Government spending: Who benefits?

Only two actions can reduce the $200 billion federal budget deficit: Cut government spending or raise taxes. The President and the Congress are currently considering both actions. But they should consider who benefits from government spending and who would be hurt if spending is cut.

Federal, state, and local governments finance one-third of the nation's economy. Government expenditures enter the economy through the compensation of public employees, purchases of goods and services from the private sector, and through transfer payments to individuals for social security, welfare, and other needs.

These expenditures benefit industries, communities, and individual citizens. Aircraft manufacturing, business services, and several other industries depend on government purchases for a large share of their sales. These companies, together with the nation's military bases, contribute to the economic welfare of the communities where they are located. And many Americans depend on government services for their personal welfare.

Many others benefit from government spending through the jobs it creates. In 1980, 16 million people - 17 percent of the nation's work force - held jobs in federal, state, and local government. Eight million more workers in the private sector owed their jobs to government purchases of goods and services, from fighter-bombers to janitorial services. And still 8.5 million more private-sector workers held jobs that resulted from individual purchases financed from welfare, social security, and other transfer payments. Altogether, one-third of all workers owe their jobs to government spending.

Some groups benefit more than others from these jobs. Government spending generates 40 percent of all professional and managerial jobs in the economy and 50 percent of all jobs held by college gradutes. Women and minorities benefit particularly from the jobs created from government spending, especially at the professional level. For instance, more than two-thirds of all professional and managerial jobs held by black women come from this source.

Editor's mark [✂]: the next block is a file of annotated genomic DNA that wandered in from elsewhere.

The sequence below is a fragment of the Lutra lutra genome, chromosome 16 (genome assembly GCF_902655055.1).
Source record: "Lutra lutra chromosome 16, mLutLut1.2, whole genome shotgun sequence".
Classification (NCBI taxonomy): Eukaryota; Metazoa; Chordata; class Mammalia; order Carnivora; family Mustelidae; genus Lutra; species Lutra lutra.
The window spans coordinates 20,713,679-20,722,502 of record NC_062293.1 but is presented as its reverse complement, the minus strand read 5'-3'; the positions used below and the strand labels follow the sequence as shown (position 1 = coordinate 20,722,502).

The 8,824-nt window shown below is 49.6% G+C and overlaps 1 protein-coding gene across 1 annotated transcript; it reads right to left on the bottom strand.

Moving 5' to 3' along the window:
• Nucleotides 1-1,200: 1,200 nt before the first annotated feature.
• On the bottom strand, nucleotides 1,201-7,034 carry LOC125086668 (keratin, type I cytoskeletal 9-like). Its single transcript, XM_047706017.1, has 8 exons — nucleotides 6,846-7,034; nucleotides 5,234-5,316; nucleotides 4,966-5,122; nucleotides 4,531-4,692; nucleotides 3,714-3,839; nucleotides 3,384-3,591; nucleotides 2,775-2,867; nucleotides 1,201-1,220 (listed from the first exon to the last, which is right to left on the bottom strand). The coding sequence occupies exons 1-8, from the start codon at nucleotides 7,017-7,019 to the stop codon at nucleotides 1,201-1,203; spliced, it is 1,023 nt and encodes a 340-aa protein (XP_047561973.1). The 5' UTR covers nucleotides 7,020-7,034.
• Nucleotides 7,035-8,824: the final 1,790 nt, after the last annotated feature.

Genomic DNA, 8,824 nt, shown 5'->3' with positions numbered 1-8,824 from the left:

Government spending for defense programs generates different kinds of jobs than spending for social programs. Most defense spending is used to purchase goods and services in the private sector, particularly weapons systems. Most social spending, apart from transfer payments, creates government jobs in medical, educational, and other social services. Since the proportion of professional and managerial jobs is 50 percent higher in the public sector than in the private sector, social spending generates a greater proportion of professional jobs than defense spending.

Defense spending and social spending also benefit different workers. In 1980, for example, women and minorities made up 50 percent of the work force. Yet they held only 42 percent of the private-sector jobs generated from defense spending, compared with 56 percent of all public-sector jobs. An even greater share of professional-level jobs in the public sector go to women and minorities. Thus social spending favors women and minorities, while defense spending favors men and whites.

Any reduction in government spending will eliminate jobs and throw some people out of work. Raising taxes will also eliminate jobs, because consumers will have less money to spend on goods and services. But which action will eliminate the most jobs?

Recent estimates show that a billion dollars spent by government creates 20, 000 more jobs than a billion dollars spent by consumers. Social spending also creates more jobs than defense spending.

Government spending not only creates jobs, it provides useful goods and services. Many of the nation's highways, bridges, and hospitals are in need of repair. According to Business Week, this erosion of the public infrastructure may undermine the capacity of private industry to maintain its current recovery. Public opinion surveys reported in Common Cause show that the majority of Americans support the many activities of government, from providing health care and social security to protecting the environment.

Government spending plays a vital role in the nation's economy. The American public and business depend on the goods and services that government provides. And many depend on the government for their jobs. These matters should not be overlooked as the President and Congress wrestle with the federal budget deficits.

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